Something else that teachers fail to realise when it comes to teaching a student during those rebellious teenage years is learning to be a friend to them. Of course, you’d have to maintain keeping a boundary between a student and a teacher, but I believe that if you tried to reach out to 30 of them, 10 will reciprocate. Which teenager doesn’t want someone to undersand them? This comes to teachers being disciplinarians again.

Teachers are more likely to punish bad behaviour (although parents nowadays will complain against it). How often can you punish a teenager for bad behaviour? Wouldn’t it be better to talk to them to find out why they did so? Teachers act not only as a medium for students to get knowledge, but I truly believe that teachers are people who we should (or could) refer to as tolerant, patient beings that impart knowledge – someone we could look up to. They are people who we should be able to talk to, and have some form of understanding from.

It’s no wonder that between terrorising students and disciplining them, the focus has been skewed from teaching. It’s no surprise why students don’t learn things properly. Teachers should let the discipline teachers do their job. After all, isn’t that what they are suppose to do? Says so in their title! 

Now we’ve come to that hard part – my story. I have to admit that I learnt math properly in my final years in school, and here’s why:

Two years before freedom (as I know it), I was challenged, encouraged, and literally saved by my math teacher. I’ve never been a big fan of math, but boy did she push (when I say push, I meant nurturing nudge to the right direction).

If I skipped class, I’d still have to go to her, answer her questions about why I wasn’t in her class, and she’ll give me homework. She’d then request for one of my friends who’re awesome academically (still good friends with them til today which I’m grateful for!) to teach me the basics. The next day, she expects me to hand in my homework like everyone else without any excuse.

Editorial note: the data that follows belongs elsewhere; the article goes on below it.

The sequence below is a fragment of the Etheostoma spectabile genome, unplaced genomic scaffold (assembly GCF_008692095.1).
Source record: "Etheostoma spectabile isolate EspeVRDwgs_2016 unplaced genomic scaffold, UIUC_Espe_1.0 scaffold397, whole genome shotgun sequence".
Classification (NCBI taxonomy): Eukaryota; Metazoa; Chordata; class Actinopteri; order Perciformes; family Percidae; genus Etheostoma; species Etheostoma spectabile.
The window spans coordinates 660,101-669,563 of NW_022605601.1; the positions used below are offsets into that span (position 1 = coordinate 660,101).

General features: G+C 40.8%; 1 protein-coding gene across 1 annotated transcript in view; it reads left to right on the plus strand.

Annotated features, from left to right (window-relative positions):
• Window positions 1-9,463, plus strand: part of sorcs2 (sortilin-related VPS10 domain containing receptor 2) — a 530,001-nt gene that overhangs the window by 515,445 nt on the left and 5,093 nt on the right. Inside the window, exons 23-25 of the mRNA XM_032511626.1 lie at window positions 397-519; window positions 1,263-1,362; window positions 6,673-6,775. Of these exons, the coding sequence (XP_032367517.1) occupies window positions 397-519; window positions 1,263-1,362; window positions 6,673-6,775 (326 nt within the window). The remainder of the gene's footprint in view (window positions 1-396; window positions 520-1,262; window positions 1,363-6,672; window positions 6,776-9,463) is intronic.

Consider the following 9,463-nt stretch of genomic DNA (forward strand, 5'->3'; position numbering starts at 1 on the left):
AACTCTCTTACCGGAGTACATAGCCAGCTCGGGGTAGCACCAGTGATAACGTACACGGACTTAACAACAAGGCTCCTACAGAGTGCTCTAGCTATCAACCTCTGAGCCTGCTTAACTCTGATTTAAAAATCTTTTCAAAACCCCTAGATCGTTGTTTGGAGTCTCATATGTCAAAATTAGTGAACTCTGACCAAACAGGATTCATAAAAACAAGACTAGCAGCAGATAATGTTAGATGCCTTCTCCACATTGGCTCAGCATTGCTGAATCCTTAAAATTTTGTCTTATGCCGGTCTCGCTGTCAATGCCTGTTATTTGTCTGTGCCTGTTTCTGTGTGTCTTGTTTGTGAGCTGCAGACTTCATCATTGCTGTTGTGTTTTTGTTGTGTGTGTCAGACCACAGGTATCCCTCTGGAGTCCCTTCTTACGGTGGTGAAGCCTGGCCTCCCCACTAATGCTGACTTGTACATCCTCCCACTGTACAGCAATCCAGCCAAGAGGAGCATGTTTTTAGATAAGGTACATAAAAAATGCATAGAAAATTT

If you think that that’s wrong, well I think her method worked with me. My theory is this:

  • She probably knows that I’m brave enough to face her/face the music, so she requests to see me each time I skip her class so she could talk to me. And when she does, she speaks to me like an adult. She calmly asks why I skipped class, and if she were to appoint my friend to teach me, could I please hand in the homework tomorrow like everyone else.
  • Secondly, she throws the challenge at me to be better maybe because she knows I love healthy competition (as witnessed through cheerleading competitions).

By wanting to speak to me, I feel as if she wasn’t going to give me a hard time, she just wants me to learn. By getting one of my friends to teach me, it means I’m peer-learning so I CAN ask stupid questions if I want to and there’s no stress. By asking me to hand in my homework like everyone else, she’s challenging me to get something done.

Of all the teachers I know, she’s the one who tolerates it when we ask her some seemingly stupid questions. She’ll laugh it off and answer the question anyway. I’ve noticed that by doing so, she banters well with the whole class and basically became friends with us! So, the question now is this: Why can’t all teachers teach like her?


1 Response to "Educator’s – why they’re equally as important."

Puan Loy JJ for the win, now and forever more. 🙂